After so many years being outspent and outshone by United, billionaire-owned Chelsea and others, those on Manchester's blue side of town feel that it's only fair that their turn has now come.
''It's jealousy'' Halford said. ''We've had to live with that with these other clubs for 10 years.''
City officials also stress that Sheik Mansour isn't investing solely in stars and trying to win matches, pointing to grandiose plans for a training academy for 400 young players the club wants to build next to its stadium. Workers are clearing and cleaning the polluted land that used to be home to a chemical plant, an alkali works, a forge, railway yards and waste dumps.
''Michel Platini should come and have a look at what's going on and see what's going to happen in the next few years, the redevelopment of the area using all local people, local businesses. This is what people don't understand,'' said Summerbee, who now works as an ambassador for City. ''If people want to develop an area, want to develop a football club, and they can afford to do it, fair enough.''
For Ferguson, who turns 70 this year, City's phoenix-like rise could ruin his remaining years at United. But to do that, his rivals - the ''noisy neighbor,'' he has called them - must turn their petrodollars into on-field domination. That is a big, big task. Since Sheik Mansour's takeover, City has not yet beaten United in a league game. One reason why Sunday's match is so important is to gauge how much closer City has edged to United.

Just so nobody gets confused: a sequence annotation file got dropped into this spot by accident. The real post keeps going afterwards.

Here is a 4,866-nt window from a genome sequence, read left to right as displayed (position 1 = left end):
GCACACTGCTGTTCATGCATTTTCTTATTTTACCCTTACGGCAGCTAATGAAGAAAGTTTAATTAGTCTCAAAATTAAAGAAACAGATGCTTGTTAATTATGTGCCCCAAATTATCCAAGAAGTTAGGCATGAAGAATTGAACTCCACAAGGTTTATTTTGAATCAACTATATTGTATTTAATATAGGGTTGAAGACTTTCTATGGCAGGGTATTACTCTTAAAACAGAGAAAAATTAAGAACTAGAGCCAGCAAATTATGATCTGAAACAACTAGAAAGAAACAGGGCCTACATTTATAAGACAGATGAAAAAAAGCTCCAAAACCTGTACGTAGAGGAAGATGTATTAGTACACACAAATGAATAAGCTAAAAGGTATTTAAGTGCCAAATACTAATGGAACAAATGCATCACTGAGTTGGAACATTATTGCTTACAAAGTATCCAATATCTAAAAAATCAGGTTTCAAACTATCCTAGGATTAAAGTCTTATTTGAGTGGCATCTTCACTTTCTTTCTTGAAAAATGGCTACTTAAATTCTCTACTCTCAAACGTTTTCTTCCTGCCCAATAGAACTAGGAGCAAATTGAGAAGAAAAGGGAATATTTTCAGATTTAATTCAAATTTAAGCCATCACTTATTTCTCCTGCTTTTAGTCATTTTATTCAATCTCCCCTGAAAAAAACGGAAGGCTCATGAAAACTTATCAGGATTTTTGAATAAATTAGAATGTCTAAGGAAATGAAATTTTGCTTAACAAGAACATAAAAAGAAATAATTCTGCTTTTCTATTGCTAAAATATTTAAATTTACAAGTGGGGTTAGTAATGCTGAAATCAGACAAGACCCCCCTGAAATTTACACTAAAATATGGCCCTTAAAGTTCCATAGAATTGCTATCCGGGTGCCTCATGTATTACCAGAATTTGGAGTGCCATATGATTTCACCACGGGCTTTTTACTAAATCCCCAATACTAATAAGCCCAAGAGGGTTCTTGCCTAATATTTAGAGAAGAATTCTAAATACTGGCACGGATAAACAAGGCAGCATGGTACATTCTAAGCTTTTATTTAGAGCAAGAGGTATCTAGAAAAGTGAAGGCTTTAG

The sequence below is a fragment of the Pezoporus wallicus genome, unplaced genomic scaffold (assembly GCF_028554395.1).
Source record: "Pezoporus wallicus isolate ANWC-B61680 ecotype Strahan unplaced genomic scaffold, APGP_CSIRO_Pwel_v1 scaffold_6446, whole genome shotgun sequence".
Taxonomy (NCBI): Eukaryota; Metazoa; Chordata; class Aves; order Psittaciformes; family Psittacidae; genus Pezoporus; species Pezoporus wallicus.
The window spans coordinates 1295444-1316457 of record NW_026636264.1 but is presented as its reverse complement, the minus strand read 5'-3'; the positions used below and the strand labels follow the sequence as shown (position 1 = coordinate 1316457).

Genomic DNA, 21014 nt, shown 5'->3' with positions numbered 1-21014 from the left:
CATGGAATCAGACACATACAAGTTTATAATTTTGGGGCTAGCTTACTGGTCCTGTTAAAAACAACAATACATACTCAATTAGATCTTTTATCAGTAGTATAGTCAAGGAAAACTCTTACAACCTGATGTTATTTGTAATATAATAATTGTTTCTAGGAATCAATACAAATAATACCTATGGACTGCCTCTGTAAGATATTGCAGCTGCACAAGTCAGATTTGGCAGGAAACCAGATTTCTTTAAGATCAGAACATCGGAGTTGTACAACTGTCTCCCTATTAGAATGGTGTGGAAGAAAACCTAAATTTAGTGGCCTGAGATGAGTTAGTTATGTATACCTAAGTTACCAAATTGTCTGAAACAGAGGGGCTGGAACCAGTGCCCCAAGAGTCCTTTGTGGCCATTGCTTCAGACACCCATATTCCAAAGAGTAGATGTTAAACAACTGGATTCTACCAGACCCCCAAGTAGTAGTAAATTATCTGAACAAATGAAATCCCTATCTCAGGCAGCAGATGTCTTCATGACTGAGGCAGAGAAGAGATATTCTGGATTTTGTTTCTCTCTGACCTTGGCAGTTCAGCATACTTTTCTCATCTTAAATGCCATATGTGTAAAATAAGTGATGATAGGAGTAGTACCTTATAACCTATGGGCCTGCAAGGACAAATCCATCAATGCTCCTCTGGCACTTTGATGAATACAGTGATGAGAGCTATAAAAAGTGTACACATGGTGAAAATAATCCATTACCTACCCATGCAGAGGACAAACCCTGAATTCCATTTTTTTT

''It's probably the biggest derby ever,'' Summerbee said. ''It's nice to be be called the noisy neighbors. ... It's nice to know that they're taking notice of us.''
''The noisy neighbors may be about to start to blow the roof off,'' added Halford.
Or the two clubs could grow side-by-side. The combination of City's ambition and wealth and of United's commercial success and winning tradition is increasingly giving Manchester the feel of being the center of England's football universe. Fittingly, a multistory football museum with interactive exhibits is due to open here next May.
''There's a buzz around the city,'' said Bryan Robson, who played in 461 games for United in the '80s and '90s, scoring 99 goals. ''It's great for Manchester as a city. If football is booming in your city, business seems to be better, people - I don't know - they just seem more jolly.''
''I don't see it as, you know, a fall of an empire and the rise of another one,'' added Reid, the former City manager in the early '90s. ''I think it's two empires, in one city.''
John Leicester is an international sports columnist for The Associated Press. Write to him at jleicester(at)ap.org or follow him at twitter.com/johnleicester